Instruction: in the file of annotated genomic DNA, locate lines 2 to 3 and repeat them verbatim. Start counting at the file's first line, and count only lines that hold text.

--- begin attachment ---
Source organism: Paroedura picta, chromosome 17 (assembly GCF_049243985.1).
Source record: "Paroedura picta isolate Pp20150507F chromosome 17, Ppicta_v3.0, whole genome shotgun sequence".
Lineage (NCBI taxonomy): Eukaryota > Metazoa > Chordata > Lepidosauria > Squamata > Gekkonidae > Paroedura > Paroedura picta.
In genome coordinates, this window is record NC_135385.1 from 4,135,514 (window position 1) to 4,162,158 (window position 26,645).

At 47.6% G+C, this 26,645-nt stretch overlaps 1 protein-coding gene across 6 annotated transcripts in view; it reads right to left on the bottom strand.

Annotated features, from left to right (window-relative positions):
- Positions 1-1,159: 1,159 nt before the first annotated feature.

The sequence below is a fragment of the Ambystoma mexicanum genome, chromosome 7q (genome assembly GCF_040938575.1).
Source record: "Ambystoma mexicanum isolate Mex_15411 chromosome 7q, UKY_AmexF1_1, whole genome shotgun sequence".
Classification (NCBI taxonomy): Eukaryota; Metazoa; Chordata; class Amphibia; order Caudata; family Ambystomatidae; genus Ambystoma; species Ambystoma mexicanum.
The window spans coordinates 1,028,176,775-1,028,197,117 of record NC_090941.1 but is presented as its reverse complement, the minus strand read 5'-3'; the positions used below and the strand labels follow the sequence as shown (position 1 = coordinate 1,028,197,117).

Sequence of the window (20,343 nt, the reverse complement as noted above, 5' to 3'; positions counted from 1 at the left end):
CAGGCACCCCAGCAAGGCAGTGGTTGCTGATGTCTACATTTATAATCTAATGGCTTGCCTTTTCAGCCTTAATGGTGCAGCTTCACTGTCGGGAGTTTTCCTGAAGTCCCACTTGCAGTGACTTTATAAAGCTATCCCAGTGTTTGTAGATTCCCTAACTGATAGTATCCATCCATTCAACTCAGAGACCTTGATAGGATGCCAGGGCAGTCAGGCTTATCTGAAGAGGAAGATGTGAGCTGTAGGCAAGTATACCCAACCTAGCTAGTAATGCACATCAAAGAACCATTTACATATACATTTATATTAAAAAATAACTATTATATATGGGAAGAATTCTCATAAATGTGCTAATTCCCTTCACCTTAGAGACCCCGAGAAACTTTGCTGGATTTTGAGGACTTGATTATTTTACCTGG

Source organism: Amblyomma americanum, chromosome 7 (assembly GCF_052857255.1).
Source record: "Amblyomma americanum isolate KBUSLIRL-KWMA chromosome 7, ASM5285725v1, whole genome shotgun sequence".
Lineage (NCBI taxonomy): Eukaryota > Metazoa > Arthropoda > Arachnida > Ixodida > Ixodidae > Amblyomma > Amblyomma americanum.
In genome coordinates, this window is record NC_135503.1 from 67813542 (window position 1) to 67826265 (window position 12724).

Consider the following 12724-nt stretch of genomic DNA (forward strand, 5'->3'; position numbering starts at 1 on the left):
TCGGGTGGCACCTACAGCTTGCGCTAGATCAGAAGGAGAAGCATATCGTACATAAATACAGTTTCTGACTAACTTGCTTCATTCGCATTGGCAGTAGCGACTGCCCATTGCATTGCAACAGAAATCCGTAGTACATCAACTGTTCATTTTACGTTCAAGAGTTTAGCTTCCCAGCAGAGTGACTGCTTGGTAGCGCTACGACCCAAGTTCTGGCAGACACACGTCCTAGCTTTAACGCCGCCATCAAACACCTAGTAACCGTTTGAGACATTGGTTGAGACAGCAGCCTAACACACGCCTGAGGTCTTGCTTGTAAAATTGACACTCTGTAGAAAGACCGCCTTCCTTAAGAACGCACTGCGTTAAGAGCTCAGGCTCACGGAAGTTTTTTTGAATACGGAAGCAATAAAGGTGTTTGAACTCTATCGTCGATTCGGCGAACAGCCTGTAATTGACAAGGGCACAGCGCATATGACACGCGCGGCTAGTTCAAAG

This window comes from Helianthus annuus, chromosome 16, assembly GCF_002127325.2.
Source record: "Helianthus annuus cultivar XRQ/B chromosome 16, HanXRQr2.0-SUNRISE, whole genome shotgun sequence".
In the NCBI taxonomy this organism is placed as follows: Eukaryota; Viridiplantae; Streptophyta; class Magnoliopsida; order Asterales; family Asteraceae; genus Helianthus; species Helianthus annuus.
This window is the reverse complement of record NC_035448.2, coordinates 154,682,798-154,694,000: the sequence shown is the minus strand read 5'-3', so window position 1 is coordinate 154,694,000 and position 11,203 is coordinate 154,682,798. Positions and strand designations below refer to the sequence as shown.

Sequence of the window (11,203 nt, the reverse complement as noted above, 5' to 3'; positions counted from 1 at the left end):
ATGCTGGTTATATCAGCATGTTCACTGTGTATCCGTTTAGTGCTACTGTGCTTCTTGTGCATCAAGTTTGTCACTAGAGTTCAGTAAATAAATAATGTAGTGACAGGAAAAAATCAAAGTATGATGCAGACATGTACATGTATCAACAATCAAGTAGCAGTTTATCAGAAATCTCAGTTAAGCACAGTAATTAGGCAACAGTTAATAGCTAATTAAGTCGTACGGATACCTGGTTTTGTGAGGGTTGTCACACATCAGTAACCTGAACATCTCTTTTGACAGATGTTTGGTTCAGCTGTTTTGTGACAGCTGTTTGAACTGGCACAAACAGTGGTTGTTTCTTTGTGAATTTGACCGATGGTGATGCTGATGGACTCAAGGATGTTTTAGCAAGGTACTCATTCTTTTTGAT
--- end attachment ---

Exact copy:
Source record: "Paroedura picta isolate Pp20150507F chromosome 17, Ppicta_v3.0, whole genome shotgun sequence".
Lineage (NCBI taxonomy): Eukaryota > Metazoa > Chordata > Lepidosauria > Squamata > Gekkonidae > Paroedura > Paroedura picta.